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Convenience Trumps Price When It Comes to Fresh Food Sales

Nearly one-fifth of households purchase fresh foods from c-stores and gas stations, IRI says
Photograph: Shutterstock

CHICAGO  How does format and store size contribute to success in fresh? Chicago-based data provider IRI explored the topic in a webinar this week.

“Shoppers are expanding their consideration set when shopping for fresh foods to smaller and more niche outlets,” said Jonna Parker, principal, IRI Fresh Center of Excellence, during the webinar Balancing the Store Size Pendulum. 

Across all outlets, grocery has the lion’s share of perishable and perimeter food sales (64%), but IRI sees that margin eroding as purchases shift to other channels, such as convenience/gas, dollar stores and digital.

IRI reports that 23% of households purchased fresh foods from dollar stores, 19% from convenience/gas and 10% from Trader Joe’s in the 52 weeks ending March 31. Ten percent of households also purchased fresh foods online.

Consumers, particularly those in their prime spending years of 40-54, say they are buying more fresh items at smaller format stores and online, according to IRI, which “fully expects” to see dollar and convenience stores continue to expand fresh food sales year over year.

But while competition is accelerating, the growth rate of fresh sales has slowed, Parker said. 

“The fight for fresh dollars is more fierce than ever,” and grocery is “almost at war” with the competition, she said.

Last year was the tipping point in fresh sales, which had seen growth of as much as 5% earlier in the decade but grew only 1% this past year—3% less than in 2014. Fresh is still growing, however, adding $7 billion in sales since 2014.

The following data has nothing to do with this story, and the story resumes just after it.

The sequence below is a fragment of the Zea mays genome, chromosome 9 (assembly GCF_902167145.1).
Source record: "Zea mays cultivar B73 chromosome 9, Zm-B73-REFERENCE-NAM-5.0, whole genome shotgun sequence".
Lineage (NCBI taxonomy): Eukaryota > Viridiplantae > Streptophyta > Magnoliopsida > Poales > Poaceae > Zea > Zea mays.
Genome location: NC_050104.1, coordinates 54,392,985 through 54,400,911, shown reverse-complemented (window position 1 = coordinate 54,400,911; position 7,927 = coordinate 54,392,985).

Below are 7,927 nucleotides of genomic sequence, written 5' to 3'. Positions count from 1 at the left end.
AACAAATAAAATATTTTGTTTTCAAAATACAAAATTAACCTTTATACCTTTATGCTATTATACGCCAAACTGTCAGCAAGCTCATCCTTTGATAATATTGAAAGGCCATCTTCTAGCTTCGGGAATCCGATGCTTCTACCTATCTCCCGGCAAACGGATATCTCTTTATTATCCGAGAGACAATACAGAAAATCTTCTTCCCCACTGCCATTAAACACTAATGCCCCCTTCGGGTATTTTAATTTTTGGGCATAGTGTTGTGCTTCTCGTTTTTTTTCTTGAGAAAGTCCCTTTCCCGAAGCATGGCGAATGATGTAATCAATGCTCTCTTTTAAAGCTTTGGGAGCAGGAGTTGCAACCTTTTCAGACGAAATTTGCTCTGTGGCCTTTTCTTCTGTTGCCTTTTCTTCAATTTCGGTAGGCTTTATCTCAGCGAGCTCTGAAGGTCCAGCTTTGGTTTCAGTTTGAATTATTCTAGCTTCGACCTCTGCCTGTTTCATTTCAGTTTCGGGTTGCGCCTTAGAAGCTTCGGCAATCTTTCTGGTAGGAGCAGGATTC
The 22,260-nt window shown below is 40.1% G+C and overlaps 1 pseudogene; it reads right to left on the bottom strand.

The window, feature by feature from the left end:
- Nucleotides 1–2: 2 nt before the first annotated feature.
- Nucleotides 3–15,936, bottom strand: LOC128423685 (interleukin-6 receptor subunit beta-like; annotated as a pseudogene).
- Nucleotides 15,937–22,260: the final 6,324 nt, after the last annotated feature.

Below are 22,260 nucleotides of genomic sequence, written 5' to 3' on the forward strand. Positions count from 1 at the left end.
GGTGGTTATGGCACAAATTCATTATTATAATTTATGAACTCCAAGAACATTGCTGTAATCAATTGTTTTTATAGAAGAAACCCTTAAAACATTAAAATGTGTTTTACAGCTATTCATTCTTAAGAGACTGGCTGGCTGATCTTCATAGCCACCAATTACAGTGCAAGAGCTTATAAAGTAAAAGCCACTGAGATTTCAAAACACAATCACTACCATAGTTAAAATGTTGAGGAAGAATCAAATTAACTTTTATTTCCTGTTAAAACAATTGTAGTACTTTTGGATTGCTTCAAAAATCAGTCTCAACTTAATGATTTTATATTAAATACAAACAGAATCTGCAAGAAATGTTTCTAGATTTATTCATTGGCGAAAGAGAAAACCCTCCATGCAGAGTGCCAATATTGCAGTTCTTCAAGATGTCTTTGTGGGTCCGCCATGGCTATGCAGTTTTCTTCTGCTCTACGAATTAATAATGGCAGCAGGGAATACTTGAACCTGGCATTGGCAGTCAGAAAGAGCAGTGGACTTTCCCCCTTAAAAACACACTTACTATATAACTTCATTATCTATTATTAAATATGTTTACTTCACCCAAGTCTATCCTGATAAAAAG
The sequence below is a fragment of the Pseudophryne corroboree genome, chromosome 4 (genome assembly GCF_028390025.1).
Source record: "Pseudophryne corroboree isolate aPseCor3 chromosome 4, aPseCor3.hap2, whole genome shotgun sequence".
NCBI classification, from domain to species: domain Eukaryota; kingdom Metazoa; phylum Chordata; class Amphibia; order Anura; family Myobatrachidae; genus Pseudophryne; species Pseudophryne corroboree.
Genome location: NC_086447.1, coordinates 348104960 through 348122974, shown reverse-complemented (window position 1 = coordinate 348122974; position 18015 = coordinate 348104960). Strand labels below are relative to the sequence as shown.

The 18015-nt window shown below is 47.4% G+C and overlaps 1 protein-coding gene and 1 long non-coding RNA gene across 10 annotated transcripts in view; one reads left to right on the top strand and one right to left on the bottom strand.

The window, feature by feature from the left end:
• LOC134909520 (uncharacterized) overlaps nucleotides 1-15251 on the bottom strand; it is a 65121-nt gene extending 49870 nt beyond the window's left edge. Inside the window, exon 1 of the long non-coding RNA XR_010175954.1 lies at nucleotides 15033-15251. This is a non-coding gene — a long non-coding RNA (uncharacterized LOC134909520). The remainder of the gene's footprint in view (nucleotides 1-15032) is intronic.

Convenience vs. Price

IRI asked consumers to name the main reason they shopped for fresh at their preferred outlet and found that while price is important, convenience is vital.

“Convenience is actually trumping price,” said Sally Lyons Wyatt, EVP, center of store and produce, for IRI. She said that with smaller-format stores, shoppers feel that they can run in and get what they need quickly and conveniently.

A number of larger-format retailers are banking on the need for quick and convenient, investing in smaller-footprint locations.

Minneapolis-based Target is reportedly launching about 30 small-format stores in urban areas and college campuses each year for the next few years. Global discount supermarket chain Lidl opened a 1,000-square-foot Express earlier this year, and Giant Food Stores of Carlisle, Pa., celebrated the opening of its 9,500-square-foot Giant Heirloom Market in Philadelphia in January, the first of four planned in that city.

“Many large retailers are opening smaller formats, but don’t make it a mini-me of your larger formats,” Lyons Wyatt said. The right format size often feels like a tug of war between fresh selection and store size, so understanding and customizing to neighborhoods is important.

A version of this story appeared originally in CSP Daily News sister publication Winsight Grocery Business online.

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